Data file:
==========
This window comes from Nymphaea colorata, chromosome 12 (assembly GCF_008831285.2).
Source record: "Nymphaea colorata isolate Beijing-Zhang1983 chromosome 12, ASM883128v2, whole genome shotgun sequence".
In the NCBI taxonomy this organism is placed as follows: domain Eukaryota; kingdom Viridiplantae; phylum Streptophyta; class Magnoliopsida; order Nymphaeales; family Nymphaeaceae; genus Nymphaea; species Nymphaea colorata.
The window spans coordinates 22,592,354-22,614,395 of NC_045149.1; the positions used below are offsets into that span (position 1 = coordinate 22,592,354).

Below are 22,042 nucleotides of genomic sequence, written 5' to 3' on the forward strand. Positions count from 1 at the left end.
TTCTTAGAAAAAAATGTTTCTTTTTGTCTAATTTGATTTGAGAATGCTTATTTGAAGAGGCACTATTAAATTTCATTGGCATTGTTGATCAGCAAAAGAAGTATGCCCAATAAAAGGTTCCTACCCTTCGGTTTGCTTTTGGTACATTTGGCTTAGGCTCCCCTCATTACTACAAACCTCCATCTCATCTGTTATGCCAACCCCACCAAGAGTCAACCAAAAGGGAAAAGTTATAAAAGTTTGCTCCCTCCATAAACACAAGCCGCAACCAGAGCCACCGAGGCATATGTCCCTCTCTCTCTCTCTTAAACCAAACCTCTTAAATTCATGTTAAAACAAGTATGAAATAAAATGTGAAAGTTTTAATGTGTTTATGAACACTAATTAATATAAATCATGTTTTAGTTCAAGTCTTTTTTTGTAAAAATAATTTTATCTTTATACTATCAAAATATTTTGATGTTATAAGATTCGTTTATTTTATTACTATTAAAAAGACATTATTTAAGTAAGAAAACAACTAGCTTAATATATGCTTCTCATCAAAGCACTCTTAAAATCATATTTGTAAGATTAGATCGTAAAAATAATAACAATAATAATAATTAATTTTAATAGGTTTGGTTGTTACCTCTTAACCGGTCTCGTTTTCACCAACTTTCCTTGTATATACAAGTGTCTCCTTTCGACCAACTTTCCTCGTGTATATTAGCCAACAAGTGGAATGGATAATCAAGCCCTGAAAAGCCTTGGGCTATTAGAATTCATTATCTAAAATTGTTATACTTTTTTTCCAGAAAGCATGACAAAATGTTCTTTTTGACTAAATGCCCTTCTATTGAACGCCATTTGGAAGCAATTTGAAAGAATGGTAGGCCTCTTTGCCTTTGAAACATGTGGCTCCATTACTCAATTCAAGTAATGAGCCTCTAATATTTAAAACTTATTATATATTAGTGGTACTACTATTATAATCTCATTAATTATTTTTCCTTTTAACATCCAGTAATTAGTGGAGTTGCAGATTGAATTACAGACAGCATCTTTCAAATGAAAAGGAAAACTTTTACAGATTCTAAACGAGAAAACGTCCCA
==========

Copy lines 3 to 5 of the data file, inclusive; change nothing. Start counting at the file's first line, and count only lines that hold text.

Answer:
In the NCBI taxonomy this organism is placed as follows: domain Eukaryota; kingdom Viridiplantae; phylum Streptophyta; class Magnoliopsida; order Nymphaeales; family Nymphaeaceae; genus Nymphaea; species Nymphaea colorata.
The window spans coordinates 22,592,354-22,614,395 of NC_045149.1; the positions used below are offsets into that span (position 1 = coordinate 22,592,354).

Below are 22,042 nucleotides of genomic sequence, written 5' to 3' on the forward strand. Positions count from 1 at the left end.